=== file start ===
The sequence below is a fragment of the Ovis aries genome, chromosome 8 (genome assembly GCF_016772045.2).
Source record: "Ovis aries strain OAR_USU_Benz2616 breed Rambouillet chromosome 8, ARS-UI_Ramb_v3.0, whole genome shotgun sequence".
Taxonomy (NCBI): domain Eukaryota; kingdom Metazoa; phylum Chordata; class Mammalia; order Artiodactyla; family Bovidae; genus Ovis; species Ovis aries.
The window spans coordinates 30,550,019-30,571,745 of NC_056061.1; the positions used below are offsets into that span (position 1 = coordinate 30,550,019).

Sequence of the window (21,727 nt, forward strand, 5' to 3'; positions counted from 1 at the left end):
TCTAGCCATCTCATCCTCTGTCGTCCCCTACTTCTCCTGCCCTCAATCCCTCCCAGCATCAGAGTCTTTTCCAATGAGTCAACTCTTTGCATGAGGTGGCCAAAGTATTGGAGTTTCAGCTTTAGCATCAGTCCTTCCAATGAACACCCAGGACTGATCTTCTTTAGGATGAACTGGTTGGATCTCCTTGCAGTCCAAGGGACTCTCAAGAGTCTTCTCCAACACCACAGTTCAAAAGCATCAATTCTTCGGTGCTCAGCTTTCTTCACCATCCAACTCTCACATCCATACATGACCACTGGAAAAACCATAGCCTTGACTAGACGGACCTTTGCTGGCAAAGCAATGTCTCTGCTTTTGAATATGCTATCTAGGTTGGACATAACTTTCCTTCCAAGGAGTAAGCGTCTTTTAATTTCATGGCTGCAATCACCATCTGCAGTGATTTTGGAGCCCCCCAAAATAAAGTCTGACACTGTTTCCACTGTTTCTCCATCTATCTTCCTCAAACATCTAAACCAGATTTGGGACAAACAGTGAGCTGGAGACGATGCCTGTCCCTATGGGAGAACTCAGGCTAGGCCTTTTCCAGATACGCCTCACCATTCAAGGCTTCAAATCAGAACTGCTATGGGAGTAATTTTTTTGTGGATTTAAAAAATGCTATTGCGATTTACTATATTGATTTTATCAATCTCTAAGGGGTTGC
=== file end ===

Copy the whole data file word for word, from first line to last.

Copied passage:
The sequence below is a fragment of the Ovis aries genome, chromosome 8 (genome assembly GCF_016772045.2).
Source record: "Ovis aries strain OAR_USU_Benz2616 breed Rambouillet chromosome 8, ARS-UI_Ramb_v3.0, whole genome shotgun sequence".
Taxonomy (NCBI): domain Eukaryota; kingdom Metazoa; phylum Chordata; class Mammalia; order Artiodactyla; family Bovidae; genus Ovis; species Ovis aries.
The window spans coordinates 30,550,019-30,571,745 of NC_056061.1; the positions used below are offsets into that span (position 1 = coordinate 30,550,019).

Sequence of the window (21,727 nt, forward strand, 5' to 3'; positions counted from 1 at the left end):
TCTAGCCATCTCATCCTCTGTCGTCCCCTACTTCTCCTGCCCTCAATCCCTCCCAGCATCAGAGTCTTTTCCAATGAGTCAACTCTTTGCATGAGGTGGCCAAAGTATTGGAGTTTCAGCTTTAGCATCAGTCCTTCCAATGAACACCCAGGACTGATCTTCTTTAGGATGAACTGGTTGGATCTCCTTGCAGTCCAAGGGACTCTCAAGAGTCTTCTCCAACACCACAGTTCAAAAGCATCAATTCTTCGGTGCTCAGCTTTCTTCACCATCCAACTCTCACATCCATACATGACCACTGGAAAAACCATAGCCTTGACTAGACGGACCTTTGCTGGCAAAGCAATGTCTCTGCTTTTGAATATGCTATCTAGGTTGGACATAACTTTCCTTCCAAGGAGTAAGCGTCTTTTAATTTCATGGCTGCAATCACCATCTGCAGTGATTTTGGAGCCCCCCAAAATAAAGTCTGACACTGTTTCCACTGTTTCTCCATCTATCTTCCTCAAACATCTAAACCAGATTTGGGACAAACAGTGAGCTGGAGACGATGCCTGTCCCTATGGGAGAACTCAGGCTAGGCCTTTTCCAGATACGCCTCACCATTCAAGGCTTCAAATCAGAACTGCTATGGGAGTAATTTTTTTGTGGATTTAAAAAATGCTATTGCGATTTACTATATTGATTTTATCAATCTCTAAGGGGTTGC